Zero-Knowledge Proofs

A zero-knowledge proof, also known as a ZK protocol, is a verification process that involves a prover and a verifier. A zero-knowledge proof system allows the prover to demonstrate to the verifier their knowledge of a certain piece of information without actually disclosing the information. Completeness and soundness are the two fundamental requirements that a ZK proof must satisfy. The ability of the prover to demonstrate knowledge of the pertinent material to a high degree of likely accuracy is referred to as completeness.

The verifier must be able to conclusively verify whether the prover is in fact in possession of the information for the proof to be considered valid. The proof must achieve both completeness and soundness without the information in question ever being shared between the prover and the verifier to be truly zero-knowledge.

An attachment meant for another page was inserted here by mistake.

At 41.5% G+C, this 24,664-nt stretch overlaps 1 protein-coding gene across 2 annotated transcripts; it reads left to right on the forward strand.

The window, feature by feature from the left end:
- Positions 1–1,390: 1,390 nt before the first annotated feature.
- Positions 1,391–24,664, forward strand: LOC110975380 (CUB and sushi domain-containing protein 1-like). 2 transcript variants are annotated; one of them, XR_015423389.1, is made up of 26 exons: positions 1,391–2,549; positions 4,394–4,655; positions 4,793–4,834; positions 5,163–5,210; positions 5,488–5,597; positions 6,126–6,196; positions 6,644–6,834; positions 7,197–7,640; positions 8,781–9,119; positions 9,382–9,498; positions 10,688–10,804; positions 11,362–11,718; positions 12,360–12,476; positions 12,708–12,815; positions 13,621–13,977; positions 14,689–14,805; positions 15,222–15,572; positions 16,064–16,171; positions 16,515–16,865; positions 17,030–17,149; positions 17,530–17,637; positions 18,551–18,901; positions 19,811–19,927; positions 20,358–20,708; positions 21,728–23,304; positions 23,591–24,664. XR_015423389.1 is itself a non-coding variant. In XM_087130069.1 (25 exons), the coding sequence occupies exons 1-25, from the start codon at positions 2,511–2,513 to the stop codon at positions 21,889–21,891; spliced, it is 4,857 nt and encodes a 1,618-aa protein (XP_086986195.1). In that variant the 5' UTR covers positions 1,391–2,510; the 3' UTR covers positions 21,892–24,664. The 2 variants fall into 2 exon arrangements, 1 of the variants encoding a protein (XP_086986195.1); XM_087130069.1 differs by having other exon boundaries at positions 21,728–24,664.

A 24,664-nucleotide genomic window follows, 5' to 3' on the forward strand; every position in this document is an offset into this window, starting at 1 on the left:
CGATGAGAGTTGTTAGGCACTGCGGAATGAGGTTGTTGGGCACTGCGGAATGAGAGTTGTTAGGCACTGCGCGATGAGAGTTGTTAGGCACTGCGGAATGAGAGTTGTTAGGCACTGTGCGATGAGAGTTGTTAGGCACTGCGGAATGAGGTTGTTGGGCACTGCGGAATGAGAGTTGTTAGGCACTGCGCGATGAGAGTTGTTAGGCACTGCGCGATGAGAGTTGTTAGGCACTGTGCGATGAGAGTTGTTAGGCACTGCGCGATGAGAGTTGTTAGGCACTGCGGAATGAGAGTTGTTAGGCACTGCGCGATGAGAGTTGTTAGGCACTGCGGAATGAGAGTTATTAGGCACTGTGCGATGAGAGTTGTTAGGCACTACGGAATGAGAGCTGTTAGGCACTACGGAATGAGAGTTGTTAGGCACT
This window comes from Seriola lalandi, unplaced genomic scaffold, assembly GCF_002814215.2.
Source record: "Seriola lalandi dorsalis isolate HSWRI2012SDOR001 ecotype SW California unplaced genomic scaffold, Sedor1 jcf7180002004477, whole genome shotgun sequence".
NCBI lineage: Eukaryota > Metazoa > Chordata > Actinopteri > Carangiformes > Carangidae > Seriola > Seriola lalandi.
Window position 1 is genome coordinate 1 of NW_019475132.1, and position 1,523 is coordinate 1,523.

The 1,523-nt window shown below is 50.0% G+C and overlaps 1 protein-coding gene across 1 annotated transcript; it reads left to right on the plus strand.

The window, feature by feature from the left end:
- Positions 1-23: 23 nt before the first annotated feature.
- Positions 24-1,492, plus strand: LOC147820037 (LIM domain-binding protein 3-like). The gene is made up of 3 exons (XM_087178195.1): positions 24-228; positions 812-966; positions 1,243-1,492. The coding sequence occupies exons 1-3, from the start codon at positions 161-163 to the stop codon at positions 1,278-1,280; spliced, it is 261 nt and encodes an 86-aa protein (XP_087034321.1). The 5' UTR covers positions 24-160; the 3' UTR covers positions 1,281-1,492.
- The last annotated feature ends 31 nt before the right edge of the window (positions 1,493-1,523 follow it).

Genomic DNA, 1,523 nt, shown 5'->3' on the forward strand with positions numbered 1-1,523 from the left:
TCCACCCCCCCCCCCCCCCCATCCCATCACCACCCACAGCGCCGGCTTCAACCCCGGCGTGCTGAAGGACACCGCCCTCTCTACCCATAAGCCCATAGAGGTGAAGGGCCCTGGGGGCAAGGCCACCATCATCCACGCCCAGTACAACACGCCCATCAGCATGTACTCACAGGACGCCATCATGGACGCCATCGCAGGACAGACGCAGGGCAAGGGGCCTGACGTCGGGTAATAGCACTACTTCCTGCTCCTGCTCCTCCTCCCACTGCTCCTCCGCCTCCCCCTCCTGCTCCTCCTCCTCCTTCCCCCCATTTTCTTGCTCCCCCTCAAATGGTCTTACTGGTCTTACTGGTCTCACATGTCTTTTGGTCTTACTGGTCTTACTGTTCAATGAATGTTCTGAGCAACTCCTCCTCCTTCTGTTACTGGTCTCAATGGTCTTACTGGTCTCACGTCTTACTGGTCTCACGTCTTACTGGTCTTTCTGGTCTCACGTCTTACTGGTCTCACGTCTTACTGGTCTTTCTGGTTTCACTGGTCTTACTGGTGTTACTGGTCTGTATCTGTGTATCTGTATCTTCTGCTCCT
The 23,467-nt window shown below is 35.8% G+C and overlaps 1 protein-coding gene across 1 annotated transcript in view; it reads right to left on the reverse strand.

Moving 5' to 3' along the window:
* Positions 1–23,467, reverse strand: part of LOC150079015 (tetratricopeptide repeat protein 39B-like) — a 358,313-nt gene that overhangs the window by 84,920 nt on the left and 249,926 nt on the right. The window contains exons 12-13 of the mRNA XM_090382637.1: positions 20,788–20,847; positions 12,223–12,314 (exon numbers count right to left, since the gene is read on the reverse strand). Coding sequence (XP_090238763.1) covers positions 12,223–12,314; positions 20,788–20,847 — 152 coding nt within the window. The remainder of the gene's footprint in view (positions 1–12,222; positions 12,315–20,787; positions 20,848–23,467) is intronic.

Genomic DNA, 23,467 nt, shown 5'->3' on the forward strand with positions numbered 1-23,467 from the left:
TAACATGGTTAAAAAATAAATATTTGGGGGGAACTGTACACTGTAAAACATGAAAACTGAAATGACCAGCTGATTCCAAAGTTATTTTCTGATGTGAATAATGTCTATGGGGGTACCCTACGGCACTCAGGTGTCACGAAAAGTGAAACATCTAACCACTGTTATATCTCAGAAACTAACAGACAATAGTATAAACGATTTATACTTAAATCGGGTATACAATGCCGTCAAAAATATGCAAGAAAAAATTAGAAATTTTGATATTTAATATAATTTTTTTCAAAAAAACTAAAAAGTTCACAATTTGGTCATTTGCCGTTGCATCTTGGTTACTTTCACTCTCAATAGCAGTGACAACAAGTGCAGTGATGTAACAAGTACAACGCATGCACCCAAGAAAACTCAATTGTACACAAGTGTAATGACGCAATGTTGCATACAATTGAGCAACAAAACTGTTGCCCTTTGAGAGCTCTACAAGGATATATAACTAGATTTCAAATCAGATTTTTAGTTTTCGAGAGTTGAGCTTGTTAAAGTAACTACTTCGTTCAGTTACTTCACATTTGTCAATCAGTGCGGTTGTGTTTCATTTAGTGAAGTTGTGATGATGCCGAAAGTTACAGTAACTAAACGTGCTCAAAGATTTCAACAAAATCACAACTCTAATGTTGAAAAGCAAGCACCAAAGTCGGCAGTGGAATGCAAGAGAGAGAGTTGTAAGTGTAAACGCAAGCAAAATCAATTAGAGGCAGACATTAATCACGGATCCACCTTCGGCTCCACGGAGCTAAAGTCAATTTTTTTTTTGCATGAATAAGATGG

Cryptographers make use of these proof systems to boost security and privacy.

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